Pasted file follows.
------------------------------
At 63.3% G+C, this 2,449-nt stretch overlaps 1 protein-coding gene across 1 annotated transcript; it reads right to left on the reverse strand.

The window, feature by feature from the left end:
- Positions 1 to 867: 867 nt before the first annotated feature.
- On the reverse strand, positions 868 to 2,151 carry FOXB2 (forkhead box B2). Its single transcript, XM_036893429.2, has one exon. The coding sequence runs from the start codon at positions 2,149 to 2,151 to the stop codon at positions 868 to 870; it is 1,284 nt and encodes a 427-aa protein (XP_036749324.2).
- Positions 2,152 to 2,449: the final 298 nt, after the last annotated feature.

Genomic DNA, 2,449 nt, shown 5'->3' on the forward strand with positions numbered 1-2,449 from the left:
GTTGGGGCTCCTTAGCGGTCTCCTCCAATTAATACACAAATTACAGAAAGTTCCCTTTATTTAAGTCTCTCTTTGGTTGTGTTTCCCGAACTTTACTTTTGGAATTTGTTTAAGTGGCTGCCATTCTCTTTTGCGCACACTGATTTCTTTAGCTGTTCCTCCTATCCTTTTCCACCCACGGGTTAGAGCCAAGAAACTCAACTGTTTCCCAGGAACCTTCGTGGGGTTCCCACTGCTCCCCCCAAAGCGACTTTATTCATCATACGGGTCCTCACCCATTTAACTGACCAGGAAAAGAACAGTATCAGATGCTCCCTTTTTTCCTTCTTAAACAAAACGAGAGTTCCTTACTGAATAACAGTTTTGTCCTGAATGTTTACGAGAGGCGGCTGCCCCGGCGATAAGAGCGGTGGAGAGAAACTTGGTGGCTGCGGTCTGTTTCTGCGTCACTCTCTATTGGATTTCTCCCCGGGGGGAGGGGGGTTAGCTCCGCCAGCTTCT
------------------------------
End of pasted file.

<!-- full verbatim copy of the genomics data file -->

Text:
At 63.3% G+C, this 2,449-nt stretch overlaps 1 protein-coding gene across 1 annotated transcript; it reads right to left on the reverse strand.

The window, feature by feature from the left end:
- Positions 1 to 867: 867 nt before the first annotated feature.
- On the reverse strand, positions 868 to 2,151 carry FOXB2 (forkhead box B2). Its single transcript, XM_036893429.2, has one exon. The coding sequence runs from the start codon at positions 2,149 to 2,151 to the stop codon at positions 868 to 870; it is 1,284 nt and encodes a 427-aa protein (XP_036749324.2).
- Positions 2,152 to 2,449: the final 298 nt, after the last annotated feature.

Genomic DNA, 2,449 nt, shown 5'->3' on the forward strand with positions numbered 1-2,449 from the left:
GTTGGGGCTCCTTAGCGGTCTCCTCCAATTAATACACAAATTACAGAAAGTTCCCTTTATTTAAGTCTCTCTTTGGTTGTGTTTCCCGAACTTTACTTTTGGAATTTGTTTAAGTGGCTGCCATTCTCTTTTGCGCACACTGATTTCTTTAGCTGTTCCTCCTATCCTTTTCCACCCACGGGTTAGAGCCAAGAAACTCAACTGTTTCCCAGGAACCTTCGTGGGGTTCCCACTGCTCCCCCCAAAGCGACTTTATTCATCATACGGGTCCTCACCCATTTAACTGACCAGGAAAAGAACAGTATCAGATGCTCCCTTTTTTCCTTCTTAAACAAAACGAGAGTTCCTTACTGAATAACAGTTTTGTCCTGAATGTTTACGAGAGGCGGCTGCCCCGGCGATAAGAGCGGTGGAGAGAAACTTGGTGGCTGCGGTCTGTTTCTGCGTCACTCTCTATTGGATTTCTCCCCGGGGGGAGGGGGGTTAGCTCCGCCAGCTTCT